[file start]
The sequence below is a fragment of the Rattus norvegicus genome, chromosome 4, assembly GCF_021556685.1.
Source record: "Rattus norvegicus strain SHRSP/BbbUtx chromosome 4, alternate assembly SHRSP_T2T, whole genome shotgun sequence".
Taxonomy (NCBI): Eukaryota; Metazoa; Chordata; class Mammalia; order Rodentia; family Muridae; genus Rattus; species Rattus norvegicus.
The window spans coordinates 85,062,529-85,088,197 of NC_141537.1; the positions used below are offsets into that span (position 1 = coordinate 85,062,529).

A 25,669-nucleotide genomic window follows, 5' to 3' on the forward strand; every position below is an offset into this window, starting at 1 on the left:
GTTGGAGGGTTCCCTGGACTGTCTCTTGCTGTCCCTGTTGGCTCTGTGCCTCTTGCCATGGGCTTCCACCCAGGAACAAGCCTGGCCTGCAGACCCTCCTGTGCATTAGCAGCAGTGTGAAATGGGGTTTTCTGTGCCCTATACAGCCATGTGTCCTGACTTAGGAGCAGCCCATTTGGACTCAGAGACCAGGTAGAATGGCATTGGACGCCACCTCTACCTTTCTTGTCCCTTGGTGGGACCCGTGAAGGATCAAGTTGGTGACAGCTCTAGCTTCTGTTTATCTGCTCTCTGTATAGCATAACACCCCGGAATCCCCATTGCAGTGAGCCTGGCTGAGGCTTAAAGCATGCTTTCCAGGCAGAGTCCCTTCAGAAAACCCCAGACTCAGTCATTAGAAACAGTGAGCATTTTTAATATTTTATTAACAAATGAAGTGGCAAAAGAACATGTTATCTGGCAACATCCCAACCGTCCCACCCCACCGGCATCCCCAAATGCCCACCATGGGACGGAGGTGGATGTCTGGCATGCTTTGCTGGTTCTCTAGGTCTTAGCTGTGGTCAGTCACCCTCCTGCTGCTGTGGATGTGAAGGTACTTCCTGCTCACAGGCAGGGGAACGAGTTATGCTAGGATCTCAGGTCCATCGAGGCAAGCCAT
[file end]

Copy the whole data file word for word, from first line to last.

The sequence below is a fragment of the Rattus norvegicus genome, chromosome 4, assembly GCF_021556685.1.
Source record: "Rattus norvegicus strain SHRSP/BbbUtx chromosome 4, alternate assembly SHRSP_T2T, whole genome shotgun sequence".
Taxonomy (NCBI): Eukaryota; Metazoa; Chordata; class Mammalia; order Rodentia; family Muridae; genus Rattus; species Rattus norvegicus.
The window spans coordinates 85,062,529-85,088,197 of NC_141537.1; the positions used below are offsets into that span (position 1 = coordinate 85,062,529).

A 25,669-nucleotide genomic window follows, 5' to 3' on the forward strand; every position below is an offset into this window, starting at 1 on the left:
GTTGGAGGGTTCCCTGGACTGTCTCTTGCTGTCCCTGTTGGCTCTGTGCCTCTTGCCATGGGCTTCCACCCAGGAACAAGCCTGGCCTGCAGACCCTCCTGTGCATTAGCAGCAGTGTGAAATGGGGTTTTCTGTGCCCTATACAGCCATGTGTCCTGACTTAGGAGCAGCCCATTTGGACTCAGAGACCAGGTAGAATGGCATTGGACGCCACCTCTACCTTTCTTGTCCCTTGGTGGGACCCGTGAAGGATCAAGTTGGTGACAGCTCTAGCTTCTGTTTATCTGCTCTCTGTATAGCATAACACCCCGGAATCCCCATTGCAGTGAGCCTGGCTGAGGCTTAAAGCATGCTTTCCAGGCAGAGTCCCTTCAGAAAACCCCAGACTCAGTCATTAGAAACAGTGAGCATTTTTAATATTTTATTAACAAATGAAGTGGCAAAAGAACATGTTATCTGGCAACATCCCAACCGTCCCACCCCACCGGCATCCCCAAATGCCCACCATGGGACGGAGGTGGATGTCTGGCATGCTTTGCTGGTTCTCTAGGTCTTAGCTGTGGTCAGTCACCCTCCTGCTGCTGTGGATGTGAAGGTACTTCCTGCTCACAGGCAGGGGAACGAGTTATGCTAGGATCTCAGGTCCATCGAGGCAAGCCAT